Tim Sandle-New research suggests that fish oil helps with brain development, not just at childhood but through adult life. The latest study charts improvements in the brain function of post-menopausal women.
Researchers have studied 1,000 post-menopausal women, looking at the levels of two fatty acids found in fish, called eicosapentaenoic acid (EPA) and docosahexaenoic acid (DHA). These are both types of omega-3s. EPA is known to reduce the risk of heart disease, and a lack of DHA has been linked to visual and cognitive problems.
The researchers found that women with significantly higher levels of the two fatty acids in their red blood cells also tended to have larger brains, and larger hippocampuses (the part of the brain associated with forming memories).
The reason for the focus on older women is because other studies have shown that in older adults, the brain generally shrinks with aging. Thus the research team were keen to see if taking essential fatty acids helped avoid this effect and instead promote brain growth.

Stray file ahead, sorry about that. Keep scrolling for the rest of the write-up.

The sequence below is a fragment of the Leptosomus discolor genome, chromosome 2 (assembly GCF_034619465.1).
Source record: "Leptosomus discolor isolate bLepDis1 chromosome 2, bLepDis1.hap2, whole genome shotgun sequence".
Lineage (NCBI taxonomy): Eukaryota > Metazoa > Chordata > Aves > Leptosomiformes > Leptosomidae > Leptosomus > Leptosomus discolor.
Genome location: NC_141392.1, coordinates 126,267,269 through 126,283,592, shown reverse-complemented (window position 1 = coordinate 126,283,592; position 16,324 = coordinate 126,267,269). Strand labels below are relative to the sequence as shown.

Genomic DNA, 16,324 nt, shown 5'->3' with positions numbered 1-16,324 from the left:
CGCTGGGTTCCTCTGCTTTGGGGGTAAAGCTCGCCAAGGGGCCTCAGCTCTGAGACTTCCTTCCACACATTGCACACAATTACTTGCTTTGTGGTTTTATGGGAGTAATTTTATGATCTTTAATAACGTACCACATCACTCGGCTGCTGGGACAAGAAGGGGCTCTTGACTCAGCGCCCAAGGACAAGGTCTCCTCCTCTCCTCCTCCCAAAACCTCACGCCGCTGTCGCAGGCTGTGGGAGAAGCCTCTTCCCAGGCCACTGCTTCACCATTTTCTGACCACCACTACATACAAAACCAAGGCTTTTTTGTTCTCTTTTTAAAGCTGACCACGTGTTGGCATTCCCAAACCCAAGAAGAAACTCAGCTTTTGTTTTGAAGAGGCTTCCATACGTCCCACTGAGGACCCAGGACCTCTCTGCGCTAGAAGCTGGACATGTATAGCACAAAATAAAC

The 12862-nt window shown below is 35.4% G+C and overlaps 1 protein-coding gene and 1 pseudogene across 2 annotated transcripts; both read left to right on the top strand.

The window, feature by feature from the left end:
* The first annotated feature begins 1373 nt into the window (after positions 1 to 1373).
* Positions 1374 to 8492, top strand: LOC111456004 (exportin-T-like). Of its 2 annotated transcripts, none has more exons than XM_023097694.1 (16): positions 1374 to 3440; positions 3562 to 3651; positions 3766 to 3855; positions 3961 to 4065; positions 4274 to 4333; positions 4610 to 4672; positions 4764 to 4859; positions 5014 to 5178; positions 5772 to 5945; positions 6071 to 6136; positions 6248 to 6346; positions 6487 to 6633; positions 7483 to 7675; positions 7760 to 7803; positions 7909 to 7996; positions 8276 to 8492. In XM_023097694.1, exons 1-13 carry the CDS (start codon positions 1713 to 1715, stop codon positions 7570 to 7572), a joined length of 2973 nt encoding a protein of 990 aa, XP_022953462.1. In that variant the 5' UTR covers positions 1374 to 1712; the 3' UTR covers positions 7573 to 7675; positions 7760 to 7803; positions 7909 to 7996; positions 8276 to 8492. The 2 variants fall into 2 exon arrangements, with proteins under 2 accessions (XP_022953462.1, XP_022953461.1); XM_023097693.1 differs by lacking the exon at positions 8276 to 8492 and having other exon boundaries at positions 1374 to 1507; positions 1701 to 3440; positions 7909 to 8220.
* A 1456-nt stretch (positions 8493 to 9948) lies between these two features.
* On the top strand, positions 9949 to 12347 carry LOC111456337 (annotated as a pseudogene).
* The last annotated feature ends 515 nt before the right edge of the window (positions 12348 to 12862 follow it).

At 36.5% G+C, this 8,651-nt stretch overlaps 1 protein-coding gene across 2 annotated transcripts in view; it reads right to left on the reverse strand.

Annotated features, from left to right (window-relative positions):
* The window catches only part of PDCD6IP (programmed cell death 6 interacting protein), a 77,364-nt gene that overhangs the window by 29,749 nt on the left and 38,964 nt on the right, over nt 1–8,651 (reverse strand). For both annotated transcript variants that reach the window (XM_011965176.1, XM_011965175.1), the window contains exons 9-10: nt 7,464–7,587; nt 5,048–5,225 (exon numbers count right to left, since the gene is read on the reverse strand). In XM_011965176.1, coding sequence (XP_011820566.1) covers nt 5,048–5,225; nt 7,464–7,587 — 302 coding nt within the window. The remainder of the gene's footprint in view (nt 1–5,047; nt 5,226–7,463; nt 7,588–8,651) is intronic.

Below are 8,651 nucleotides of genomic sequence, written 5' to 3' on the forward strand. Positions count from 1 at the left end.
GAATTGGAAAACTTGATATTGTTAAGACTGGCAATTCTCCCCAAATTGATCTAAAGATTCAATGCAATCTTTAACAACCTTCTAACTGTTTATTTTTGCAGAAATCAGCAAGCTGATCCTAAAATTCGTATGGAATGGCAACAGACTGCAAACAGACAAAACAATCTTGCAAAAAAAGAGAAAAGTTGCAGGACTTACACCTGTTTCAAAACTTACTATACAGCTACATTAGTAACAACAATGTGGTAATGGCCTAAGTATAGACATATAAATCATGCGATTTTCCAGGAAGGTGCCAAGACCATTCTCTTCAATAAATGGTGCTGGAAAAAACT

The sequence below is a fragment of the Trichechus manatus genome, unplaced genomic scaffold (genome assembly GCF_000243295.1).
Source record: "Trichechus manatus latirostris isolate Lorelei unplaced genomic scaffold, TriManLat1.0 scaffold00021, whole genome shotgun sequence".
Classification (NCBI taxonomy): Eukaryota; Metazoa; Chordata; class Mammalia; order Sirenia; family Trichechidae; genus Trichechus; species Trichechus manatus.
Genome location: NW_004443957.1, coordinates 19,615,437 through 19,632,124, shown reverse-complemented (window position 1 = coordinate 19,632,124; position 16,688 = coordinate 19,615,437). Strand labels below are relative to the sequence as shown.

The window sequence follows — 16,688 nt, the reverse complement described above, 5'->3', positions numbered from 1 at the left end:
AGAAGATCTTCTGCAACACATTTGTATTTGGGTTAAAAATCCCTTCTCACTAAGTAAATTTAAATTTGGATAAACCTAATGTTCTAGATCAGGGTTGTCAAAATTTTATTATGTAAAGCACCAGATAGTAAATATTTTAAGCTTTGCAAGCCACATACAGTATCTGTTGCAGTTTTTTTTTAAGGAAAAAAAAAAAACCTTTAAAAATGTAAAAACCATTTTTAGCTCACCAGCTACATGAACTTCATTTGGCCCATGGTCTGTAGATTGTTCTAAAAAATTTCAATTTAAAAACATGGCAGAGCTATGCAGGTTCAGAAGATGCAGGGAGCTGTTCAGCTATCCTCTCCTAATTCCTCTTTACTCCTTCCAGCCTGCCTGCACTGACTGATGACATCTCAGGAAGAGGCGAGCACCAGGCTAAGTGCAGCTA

Based on the findings, the researchers are of the opinion that the presence of EPA and DHA may help prevent shrinking in the brain, either because DHA is used in anti-inflammatory compounds that prevent cell death, or because it is used in the construction of the membranes of brain cells, but the exact reason for the connection requires further study.
The findings have been published in the journal Neurology. The article is titled “Higher RBC EPA + DHA corresponds with larger total brain and hippocampal volumes.”
It should also be noted, as Digital Journal has reported, there are some health concerns associated with omega-3’s. Here, a research team found that in mice, large amounts of dietary omega-3 fatty acids led to increased risk of colitis and immune alteration.